Appliances that use the most electricity (which you could turn off to save money)

·3-min read
Try using a microwave instead of a hob for cooking – it is more energy efficient  ((Stefan Rousseau/PA Wire))
Try using a microwave instead of a hob for cooking – it is more energy efficient ((Stefan Rousseau/PA Wire))

The Bank of England raised UK interest rates to 2.25 per cent on Thursday, the highest level in 14 years, and said it expected growth this quarter to be 0.1 per cent, which after a similar contraction in the quarter to June would mean the UK is now in a recession.

The rise in interest rates was prompted by very high inflation, which reached 9.9 per cent in August. The rapidly rising prices that are causing inflation are eroding households’ spending power. Furthermore, the hike in the energy price cap from October 1 to £2,500 will also hit people’s budgets.

Here, we identify the domestic appliances that use the most electricity and provide some advice on how to use them more cost-effectively.

Washing machines, tumble dryers and dishwashers

Washing machines, dishwashers and tumble dryers account for 14 per cent of the average energy cost. They are energy-intensive household appliances because of the power required to heat the water they use.

To save money, try to avoid washing half loads of laundry and aim to wash your clothes at a lower temperature.

The same advice applies to your dishwasher: if it has one, choose the Eco setting, and try to wait until it is fully loaded before turning it on.

Fridge and freezers

About 13 per cent of the average household's energy expense is spent on refrigerators and freezers.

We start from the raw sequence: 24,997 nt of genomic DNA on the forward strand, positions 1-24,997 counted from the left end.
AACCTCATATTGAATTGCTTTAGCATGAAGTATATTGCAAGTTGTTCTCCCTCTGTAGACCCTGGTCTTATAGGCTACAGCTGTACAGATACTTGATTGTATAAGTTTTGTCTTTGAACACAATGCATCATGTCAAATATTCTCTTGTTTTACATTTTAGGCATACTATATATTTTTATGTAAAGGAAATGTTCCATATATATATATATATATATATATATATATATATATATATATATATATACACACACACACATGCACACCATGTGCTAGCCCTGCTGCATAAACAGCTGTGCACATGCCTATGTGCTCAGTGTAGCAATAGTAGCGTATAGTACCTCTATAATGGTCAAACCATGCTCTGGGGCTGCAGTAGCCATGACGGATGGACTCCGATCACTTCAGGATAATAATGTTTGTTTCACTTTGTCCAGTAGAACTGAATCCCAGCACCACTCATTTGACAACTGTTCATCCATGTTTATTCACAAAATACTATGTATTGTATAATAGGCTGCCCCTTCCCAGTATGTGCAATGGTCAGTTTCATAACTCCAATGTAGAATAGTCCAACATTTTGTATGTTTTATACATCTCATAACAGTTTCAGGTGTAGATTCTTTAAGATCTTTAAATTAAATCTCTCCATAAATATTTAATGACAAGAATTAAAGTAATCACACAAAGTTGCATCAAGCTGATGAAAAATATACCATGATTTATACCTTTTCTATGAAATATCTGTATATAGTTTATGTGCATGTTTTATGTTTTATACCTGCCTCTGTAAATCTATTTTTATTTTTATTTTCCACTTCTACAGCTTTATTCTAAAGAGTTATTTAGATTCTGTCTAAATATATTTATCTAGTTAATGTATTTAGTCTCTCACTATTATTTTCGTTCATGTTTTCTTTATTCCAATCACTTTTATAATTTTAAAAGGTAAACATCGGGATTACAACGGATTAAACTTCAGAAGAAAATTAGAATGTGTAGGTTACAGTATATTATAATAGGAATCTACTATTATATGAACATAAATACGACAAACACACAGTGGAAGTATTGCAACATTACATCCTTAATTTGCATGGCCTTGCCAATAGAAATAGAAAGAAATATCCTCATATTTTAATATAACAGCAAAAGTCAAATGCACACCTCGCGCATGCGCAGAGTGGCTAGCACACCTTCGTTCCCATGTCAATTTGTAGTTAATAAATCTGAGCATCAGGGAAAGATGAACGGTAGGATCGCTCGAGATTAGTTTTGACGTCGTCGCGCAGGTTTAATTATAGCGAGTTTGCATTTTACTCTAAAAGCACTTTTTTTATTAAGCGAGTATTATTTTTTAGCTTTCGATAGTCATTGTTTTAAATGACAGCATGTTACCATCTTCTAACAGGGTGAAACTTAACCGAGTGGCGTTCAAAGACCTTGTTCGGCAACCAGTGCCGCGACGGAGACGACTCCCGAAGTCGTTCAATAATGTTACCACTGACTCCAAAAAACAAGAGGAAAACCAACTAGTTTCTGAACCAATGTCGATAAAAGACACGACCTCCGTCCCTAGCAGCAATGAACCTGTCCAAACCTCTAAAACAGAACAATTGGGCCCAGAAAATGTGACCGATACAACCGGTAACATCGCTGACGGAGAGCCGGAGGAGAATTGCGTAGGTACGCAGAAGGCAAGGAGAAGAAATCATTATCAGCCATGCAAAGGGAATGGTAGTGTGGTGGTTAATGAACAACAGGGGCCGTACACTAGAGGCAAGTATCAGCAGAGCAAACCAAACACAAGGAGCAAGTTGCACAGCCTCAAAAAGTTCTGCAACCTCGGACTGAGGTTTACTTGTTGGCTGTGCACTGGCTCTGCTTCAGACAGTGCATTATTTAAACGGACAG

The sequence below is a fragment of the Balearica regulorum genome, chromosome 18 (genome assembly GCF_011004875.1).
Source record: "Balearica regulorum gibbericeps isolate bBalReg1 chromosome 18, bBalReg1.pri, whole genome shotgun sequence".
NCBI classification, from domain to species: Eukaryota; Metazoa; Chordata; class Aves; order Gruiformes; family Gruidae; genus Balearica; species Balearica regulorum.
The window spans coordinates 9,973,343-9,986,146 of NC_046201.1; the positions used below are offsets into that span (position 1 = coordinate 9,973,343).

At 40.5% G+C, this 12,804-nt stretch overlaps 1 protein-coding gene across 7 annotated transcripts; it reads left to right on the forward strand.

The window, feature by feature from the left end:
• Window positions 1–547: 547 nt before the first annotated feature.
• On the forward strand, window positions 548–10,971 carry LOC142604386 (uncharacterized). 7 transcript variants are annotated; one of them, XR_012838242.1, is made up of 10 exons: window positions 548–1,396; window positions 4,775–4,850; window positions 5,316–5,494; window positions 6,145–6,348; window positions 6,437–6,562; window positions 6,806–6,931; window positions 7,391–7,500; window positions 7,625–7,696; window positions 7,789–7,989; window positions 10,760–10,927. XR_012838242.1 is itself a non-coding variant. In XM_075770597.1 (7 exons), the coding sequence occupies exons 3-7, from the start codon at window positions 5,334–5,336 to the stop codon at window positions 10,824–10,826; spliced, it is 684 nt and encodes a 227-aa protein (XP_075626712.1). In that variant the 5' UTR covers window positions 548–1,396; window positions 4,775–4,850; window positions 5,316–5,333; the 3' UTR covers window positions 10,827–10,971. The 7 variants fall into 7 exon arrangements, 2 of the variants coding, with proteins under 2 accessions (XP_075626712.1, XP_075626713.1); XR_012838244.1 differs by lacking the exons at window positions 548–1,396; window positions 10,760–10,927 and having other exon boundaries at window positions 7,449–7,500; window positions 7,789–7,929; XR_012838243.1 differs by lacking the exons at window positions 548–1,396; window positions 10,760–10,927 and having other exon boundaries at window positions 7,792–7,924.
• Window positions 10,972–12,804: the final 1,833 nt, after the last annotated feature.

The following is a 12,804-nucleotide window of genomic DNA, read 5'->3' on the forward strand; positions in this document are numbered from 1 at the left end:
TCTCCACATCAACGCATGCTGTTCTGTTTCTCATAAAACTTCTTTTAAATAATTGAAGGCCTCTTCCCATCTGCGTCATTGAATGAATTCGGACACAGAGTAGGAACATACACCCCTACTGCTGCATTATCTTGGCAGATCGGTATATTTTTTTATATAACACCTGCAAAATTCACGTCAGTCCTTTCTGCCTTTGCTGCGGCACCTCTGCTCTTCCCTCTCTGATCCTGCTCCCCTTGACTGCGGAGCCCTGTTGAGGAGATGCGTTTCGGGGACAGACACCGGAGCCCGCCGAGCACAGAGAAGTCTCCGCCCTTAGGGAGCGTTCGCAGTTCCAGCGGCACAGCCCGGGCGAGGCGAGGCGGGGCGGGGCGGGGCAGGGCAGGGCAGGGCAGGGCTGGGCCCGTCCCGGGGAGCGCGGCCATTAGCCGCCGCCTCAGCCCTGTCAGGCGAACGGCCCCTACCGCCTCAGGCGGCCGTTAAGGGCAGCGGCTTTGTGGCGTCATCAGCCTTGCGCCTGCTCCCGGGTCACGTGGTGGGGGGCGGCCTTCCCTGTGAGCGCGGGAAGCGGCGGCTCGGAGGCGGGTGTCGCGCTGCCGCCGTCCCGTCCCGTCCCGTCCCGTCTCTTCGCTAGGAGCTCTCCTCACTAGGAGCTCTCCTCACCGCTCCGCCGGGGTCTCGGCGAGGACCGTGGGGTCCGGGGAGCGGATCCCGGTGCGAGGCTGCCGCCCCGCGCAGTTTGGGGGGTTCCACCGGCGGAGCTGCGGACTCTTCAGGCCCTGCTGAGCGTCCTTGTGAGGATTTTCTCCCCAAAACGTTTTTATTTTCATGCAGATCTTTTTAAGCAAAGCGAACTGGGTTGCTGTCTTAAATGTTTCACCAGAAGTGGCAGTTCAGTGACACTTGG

Since they have to be on 24 hours a day, and could last you 17 years, people are recommended to invest in an energy efficent one.


Lights take up around five per cent of an average home’s total energy bill and you can save money by turning them off overnight and when nobody’s home.

If you need to sleep with the lights on, there are energy-saving light bulbs available, which don’t cost as much as a normal light bulb.

LED bulbs require much less wattage and therefore are more energy efficient. These bulbs can reduce your energy costs by £180 over their lifetime.

Hob, oven, kettle and microwave

The cost of kitchen appliances including the stove, oven, kettle, and microwave equals about four per cent of your energy bill.

In comparison to ovens, microwaves are more effective at cooking since they just heat the food itself, not the surrounding air.

Additionally, try to refrain from overfilling the kettle to save £11 annually on your electricity cost.

TVs and computers

Even after you've finished using them, your television and computer may still be drawing power from the mains.

Make sure to turn off electrical appliances completely, rather than setting them to standby after you are done using them, especially at night.

Alternatively, you can purchase appliances that use less energy while in standby mode, which will save you money over time, especially if you fail to turn them off completely.


Most people leave devices, such their mobile phones, plugged in to charge all night but this isn’t energy efficient.

In order to avoid large energy bills, you should unplug the charger from the wall as soon as your device has reached 100%.

If you charge your phone once a day for a year, it will only cost you £5, according to Uswitch.

Modern smartphones usually require a 20 watt charger, which should take roughly two and a half hours to fully charge.